During the Covid-19 Pandemic, it was obvious students could not and would not be able to sit their exams. Due to that, you would expect the Government to have a good system in place to reflect student grades fairly. But, they haven’t…

The Government has let down the most disadvantaged people in our society. As someone who lives in a working-class town, I have seen first hand how these A-Level results have impacted the less affluent students in our country. Rather than students who study in private schools or schools historically achieving exceptional grades.

This is what happened if you went to a school that historically had poor results you were more likely to get your grades lowered. Yet, if you went to a school that had historically good results your grades would either stay the same or go up.  

Late Wednesday night, The UK Government quickly changed the way grades were graded in England after the criticism that the Scottish Government faced by students in Scotland over the way they graded pupils.  The UK Government hoped that they would not face the same criticism but was very wrong.  

This grading system directly affected the poorest parts of our country. According to OFQUAL; 280,000 grades were downgraded. 24,000 of those were downgraded by more than one grade. Nearly 40% of A-Level students were given a grade lower than what they were estimated by their teachers. The students who had their grades lowered were often from state schools, schools in Towns and Cities on the “Red Wall” which turned Conservative for the first time in 2019 - the towns in which Boris said he would not let down as he acknowledged they had lent him their vote.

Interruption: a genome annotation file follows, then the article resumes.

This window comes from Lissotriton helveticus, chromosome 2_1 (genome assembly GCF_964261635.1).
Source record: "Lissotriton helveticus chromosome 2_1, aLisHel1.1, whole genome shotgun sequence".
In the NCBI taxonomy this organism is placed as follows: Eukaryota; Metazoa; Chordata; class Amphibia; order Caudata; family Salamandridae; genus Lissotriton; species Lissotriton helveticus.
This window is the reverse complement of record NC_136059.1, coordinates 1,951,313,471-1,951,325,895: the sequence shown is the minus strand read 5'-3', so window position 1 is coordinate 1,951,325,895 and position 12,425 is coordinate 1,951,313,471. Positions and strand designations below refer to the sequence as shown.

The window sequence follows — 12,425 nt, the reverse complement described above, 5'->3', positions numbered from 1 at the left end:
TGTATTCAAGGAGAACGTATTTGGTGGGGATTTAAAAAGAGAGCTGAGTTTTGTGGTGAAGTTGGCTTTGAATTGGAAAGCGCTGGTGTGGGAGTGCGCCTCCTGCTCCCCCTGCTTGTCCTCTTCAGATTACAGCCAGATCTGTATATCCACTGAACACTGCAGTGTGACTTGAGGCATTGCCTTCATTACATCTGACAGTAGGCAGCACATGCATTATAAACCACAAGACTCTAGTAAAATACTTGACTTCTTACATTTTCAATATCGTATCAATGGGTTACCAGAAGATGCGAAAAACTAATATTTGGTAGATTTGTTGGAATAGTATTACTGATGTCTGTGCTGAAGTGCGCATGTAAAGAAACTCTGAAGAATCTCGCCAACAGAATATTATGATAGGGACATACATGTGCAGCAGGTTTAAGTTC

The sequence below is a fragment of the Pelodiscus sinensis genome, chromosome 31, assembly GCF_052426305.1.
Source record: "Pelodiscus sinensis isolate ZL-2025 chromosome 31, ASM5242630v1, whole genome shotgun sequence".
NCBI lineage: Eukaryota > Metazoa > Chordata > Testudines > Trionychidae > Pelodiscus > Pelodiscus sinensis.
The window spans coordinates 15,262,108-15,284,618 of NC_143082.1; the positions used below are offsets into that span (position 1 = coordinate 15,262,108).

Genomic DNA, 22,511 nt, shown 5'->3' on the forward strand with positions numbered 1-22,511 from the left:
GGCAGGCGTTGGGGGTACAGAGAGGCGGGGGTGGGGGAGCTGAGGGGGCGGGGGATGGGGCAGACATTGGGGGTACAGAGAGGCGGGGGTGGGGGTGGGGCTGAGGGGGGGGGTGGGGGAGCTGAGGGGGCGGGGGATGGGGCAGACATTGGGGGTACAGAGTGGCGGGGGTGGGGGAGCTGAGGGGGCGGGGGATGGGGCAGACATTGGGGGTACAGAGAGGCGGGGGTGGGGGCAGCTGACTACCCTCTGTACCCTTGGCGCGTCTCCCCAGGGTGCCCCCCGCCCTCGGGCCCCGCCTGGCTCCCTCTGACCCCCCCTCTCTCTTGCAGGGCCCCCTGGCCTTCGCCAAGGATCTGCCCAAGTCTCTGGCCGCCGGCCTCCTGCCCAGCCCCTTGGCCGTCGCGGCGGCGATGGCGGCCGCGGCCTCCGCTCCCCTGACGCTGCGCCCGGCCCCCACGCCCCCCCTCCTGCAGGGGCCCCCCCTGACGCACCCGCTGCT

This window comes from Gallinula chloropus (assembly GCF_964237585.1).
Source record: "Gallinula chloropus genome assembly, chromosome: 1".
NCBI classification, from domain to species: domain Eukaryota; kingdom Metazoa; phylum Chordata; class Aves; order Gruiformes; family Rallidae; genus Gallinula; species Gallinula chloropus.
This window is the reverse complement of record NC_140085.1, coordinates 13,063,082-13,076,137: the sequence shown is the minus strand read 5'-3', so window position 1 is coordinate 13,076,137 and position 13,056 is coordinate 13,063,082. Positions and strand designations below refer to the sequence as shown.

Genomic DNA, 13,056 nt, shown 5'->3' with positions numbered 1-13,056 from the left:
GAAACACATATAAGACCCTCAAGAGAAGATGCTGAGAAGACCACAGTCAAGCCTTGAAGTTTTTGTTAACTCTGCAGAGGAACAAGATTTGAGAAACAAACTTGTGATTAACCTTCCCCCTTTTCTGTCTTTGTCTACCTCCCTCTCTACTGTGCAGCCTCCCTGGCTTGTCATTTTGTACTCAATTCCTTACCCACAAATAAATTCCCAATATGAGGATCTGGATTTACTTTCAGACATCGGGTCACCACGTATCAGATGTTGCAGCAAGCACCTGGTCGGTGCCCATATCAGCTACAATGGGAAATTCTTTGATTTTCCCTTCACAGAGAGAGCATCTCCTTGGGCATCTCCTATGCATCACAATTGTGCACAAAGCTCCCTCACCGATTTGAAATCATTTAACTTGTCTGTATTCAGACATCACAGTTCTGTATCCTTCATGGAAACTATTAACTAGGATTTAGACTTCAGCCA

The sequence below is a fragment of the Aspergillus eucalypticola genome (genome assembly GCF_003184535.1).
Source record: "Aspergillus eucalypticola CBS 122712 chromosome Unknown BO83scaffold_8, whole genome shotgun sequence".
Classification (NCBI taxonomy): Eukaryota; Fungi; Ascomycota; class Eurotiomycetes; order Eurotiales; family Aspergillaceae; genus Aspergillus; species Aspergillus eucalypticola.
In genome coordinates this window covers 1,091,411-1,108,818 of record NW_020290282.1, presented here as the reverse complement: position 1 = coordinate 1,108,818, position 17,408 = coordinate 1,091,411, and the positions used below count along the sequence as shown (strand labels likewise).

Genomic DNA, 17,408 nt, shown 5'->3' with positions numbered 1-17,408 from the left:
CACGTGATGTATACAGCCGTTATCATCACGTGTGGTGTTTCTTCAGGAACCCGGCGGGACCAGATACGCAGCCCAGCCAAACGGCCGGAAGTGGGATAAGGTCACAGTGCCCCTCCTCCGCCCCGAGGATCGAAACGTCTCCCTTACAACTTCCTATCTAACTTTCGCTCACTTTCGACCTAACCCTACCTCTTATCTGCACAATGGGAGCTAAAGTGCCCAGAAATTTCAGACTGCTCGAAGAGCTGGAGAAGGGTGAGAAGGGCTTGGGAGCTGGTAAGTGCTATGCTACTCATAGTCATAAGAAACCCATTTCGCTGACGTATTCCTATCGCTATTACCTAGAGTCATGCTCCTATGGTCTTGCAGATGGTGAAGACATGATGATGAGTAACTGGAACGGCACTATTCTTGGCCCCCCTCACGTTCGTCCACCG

The mess with the A-Level grading system has already seen rumbling from backbench Conservative MPs who are representing those former Labour seats that turned blue for the first time.  

In fairness to the Government, these are unprecedented circumstances (cliché I know) and Governments will not get it right the first time. But now the blame game has shifted to the Teachers who put their students predicted grades too high. As we have seen in Scotland, apologising, admitting your mistakes, and making them right will go a lot further than shifting the blame onto the teachers who know the pupils and know their abilities and what they are capable of achieving. Rather than an algorithm on a computer system, which we know favours the more affluent pupils in our country.

Now the Government has pulled a U-turn on exam results for both A-Level and GCSE’s. Students across the UK will now receive their teacher assessment grades. But, this whole results mess will still have an impact on students. University places have now been allocated and many students still will not be able to get into their top University choice. The Government might think they have fixed this and it is all over. Unfortunately, there is still a long road ahead for the students who have missed out.

Now people are looking to the GCSE results, which are being released on Thursday, wondering if the Government had learned their mistakes and will be able to achieve a higher grade.

Ben Barry